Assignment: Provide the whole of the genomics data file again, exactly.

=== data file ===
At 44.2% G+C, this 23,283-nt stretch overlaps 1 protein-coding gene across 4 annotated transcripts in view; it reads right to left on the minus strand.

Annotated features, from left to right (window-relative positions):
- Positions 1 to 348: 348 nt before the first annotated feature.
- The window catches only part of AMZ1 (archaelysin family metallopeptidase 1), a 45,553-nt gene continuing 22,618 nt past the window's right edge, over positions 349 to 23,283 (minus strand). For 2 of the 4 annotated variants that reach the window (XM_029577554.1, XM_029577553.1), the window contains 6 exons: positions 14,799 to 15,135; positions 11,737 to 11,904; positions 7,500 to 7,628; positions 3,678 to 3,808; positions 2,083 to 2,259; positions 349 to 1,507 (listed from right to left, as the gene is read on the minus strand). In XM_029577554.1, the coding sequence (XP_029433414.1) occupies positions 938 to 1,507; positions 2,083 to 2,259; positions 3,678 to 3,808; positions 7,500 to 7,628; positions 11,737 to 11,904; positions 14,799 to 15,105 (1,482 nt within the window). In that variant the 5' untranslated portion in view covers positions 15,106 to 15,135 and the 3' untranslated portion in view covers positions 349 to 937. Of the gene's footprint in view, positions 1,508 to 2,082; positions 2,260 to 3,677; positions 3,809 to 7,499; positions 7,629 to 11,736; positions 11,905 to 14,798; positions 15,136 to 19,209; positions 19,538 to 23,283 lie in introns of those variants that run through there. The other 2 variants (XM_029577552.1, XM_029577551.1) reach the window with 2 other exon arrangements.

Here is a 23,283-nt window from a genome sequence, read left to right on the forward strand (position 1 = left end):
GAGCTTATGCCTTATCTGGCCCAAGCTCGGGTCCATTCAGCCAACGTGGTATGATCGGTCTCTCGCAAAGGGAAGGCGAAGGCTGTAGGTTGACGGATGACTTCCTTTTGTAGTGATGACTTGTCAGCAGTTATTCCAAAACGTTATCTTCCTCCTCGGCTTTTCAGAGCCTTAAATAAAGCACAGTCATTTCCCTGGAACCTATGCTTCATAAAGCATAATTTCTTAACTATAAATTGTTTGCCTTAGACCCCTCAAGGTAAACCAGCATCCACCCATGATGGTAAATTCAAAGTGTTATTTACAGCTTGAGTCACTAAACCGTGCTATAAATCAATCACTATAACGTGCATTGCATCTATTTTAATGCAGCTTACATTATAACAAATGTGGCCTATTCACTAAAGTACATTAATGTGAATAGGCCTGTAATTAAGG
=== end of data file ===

At 44.2% G+C, this 23,283-nt stretch overlaps 1 protein-coding gene across 4 annotated transcripts in view; it reads right to left on the minus strand.

Annotated features, from left to right (window-relative positions):
- Positions 1 to 348: 348 nt before the first annotated feature.
- The window catches only part of AMZ1 (archaelysin family metallopeptidase 1), a 45,553-nt gene continuing 22,618 nt past the window's right edge, over positions 349 to 23,283 (minus strand). For 2 of the 4 annotated variants that reach the window (XM_029577554.1, XM_029577553.1), the window contains 6 exons: positions 14,799 to 15,135; positions 11,737 to 11,904; positions 7,500 to 7,628; positions 3,678 to 3,808; positions 2,083 to 2,259; positions 349 to 1,507 (listed from right to left, as the gene is read on the minus strand). In XM_029577554.1, the coding sequence (XP_029433414.1) occupies positions 938 to 1,507; positions 2,083 to 2,259; positions 3,678 to 3,808; positions 7,500 to 7,628; positions 11,737 to 11,904; positions 14,799 to 15,105 (1,482 nt within the window). In that variant the 5' untranslated portion in view covers positions 15,106 to 15,135 and the 3' untranslated portion in view covers positions 349 to 937. Of the gene's footprint in view, positions 1,508 to 2,082; positions 2,260 to 3,677; positions 3,809 to 7,499; positions 7,629 to 11,736; positions 11,905 to 14,798; positions 15,136 to 19,209; positions 19,538 to 23,283 lie in introns of those variants that run through there. The other 2 variants (XM_029577552.1, XM_029577551.1) reach the window with 2 other exon arrangements.

Here is a 23,283-nt window from a genome sequence, read left to right on the forward strand (position 1 = left end):
GAGCTTATGCCTTATCTGGCCCAAGCTCGGGTCCATTCAGCCAACGTGGTATGATCGGTCTCTCGCAAAGGGAAGGCGAAGGCTGTAGGTTGACGGATGACTTCCTTTTGTAGTGATGACTTGTCAGCAGTTATTCCAAAACGTTATCTTCCTCCTCGGCTTTTCAGAGCCTTAAATAAAGCACAGTCATTTCCCTGGAACCTATGCTTCATAAAGCATAATTTCTTAACTATAAATTGTTTGCCTTAGACCCCTCAAGGTAAACCAGCATCCACCCATGATGGTAAATTCAAAGTGTTATTTACAGCTTGAGTCACTAAACCGTGCTATAAATCAATCACTATAACGTGCATTGCATCTATTTTAATGCAGCTTACATTATAACAAATGTGGCCTATTCACTAAAGTACATTAATGTGAATAGGCCTGTAATTAAGG